Full-text · Article · Jan 2015 · IEEE Transactions on Ultrasonics Ferroelectrics and Frequency Control
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    ABSTRACT: Most pathological processes due to disease, transplantation, or implantation of engineered tissue constructs result in complex changes to tissue. These changes can lead to morphological, compositional, mechanical, and functional differences which can be used for diagnosis, treatment strategies, and progress monitoring. Technological advances in ultrasound imaging including photoacoustic imaging, shear wave elasticity imaging, and ultrasound thermal strain imaging allow the assessment of these changes. In a manner similar to co-registration of positron emission tomography and computed tomography images, co-registration of these disparate images might help to more accurately localize and identify pathological changes to tissue structure and function. This study presents and evaluates the first non-invasive hybrid ultrasound imaging system that incorporates photoacoustic imaging, shear wave elasticity imaging, and ultrasound thermal strain imaging. In co-registered images using a single probe, the tri-modality system successfully detected an indocyanine green dyed gelatin inclusion, a stiff gelatin inclusion, and a rubber inclusion (mimicking lipid-based tissue).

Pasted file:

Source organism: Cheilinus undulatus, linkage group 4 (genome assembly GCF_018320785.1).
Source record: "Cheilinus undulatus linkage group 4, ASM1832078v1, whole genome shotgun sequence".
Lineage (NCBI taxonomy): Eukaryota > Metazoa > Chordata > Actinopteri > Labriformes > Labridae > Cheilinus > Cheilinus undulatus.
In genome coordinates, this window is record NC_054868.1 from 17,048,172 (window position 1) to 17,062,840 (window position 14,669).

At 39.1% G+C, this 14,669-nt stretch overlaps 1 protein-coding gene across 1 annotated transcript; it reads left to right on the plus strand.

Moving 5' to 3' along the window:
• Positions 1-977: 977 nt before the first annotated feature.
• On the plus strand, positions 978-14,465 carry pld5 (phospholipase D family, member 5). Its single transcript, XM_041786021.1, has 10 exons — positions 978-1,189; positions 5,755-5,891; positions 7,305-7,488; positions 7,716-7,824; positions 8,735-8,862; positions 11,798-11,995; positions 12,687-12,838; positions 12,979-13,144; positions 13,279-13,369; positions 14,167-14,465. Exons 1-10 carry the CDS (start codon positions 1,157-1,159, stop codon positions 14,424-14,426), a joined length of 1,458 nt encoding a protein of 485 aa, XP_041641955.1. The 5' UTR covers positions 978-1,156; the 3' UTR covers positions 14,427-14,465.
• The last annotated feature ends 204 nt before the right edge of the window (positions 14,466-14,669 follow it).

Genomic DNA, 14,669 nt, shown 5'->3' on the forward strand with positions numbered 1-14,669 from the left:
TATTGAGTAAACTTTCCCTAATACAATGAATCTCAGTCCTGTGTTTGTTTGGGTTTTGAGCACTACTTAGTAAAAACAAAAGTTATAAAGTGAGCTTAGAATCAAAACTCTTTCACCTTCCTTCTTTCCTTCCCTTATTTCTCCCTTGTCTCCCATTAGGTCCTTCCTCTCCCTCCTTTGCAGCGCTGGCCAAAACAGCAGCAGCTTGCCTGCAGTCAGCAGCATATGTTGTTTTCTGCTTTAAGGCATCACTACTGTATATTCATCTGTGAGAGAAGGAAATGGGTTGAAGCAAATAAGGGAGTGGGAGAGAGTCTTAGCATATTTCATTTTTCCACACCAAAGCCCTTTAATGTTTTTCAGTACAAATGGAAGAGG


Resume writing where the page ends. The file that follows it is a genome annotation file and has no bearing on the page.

No preview · Article · Oct 2014
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    ABSTRACT: Ultrasound-targeted microbubble (MB) destruction has been used to deliver nucleic acids to cancer cells for therapeutic effect. Identifying both the location and cavitation activities of the MBs is needed for efficient and effective treatment. In this study, we implemented passive cavitation imaging into a commercially available ultrasound open platform (Verasonics) for a 128-element linear array transducer, centered at 5 MHz, and applied it to an in-vivo mouse tumor model. Cationic lipid MBs were loaded with a transcription factor decoy that suppresses STAT3 signaling and inhibits tumor growth in murine squamous cell carcinomas. During systemic MB infusion, ultrasound pulses (4 or 20 cycles) were delivered with a 1-MHz single-element transducer (0.4–1.4MPa peak pressures). Channel data were offline beamformed, band-pass filtered, subtracted from reference images acquired without MBs, and co-registered with B-mode images. During MB infusion, harmonics and broadband emissions were detected in the tumor with both frequency spectra and cavitation images. For 4-cycle 0.4 MPa pulses, harmonic signals at 5 MHz and broadband signals 3–7 MHz were 23 dB and at least 5 dB greater with MBs than without MBs, respectively. These preliminary results demonstrate the feasibility of in-vivo passive cavitation imaging and could lead to further studies for optimizing US/MB-mediated delivery of nucleic acids to tumors.
    No preview · Article · Oct 2014 · The Journal of the Acoustical Society of America
  • Dae Woo Park · Kang Kim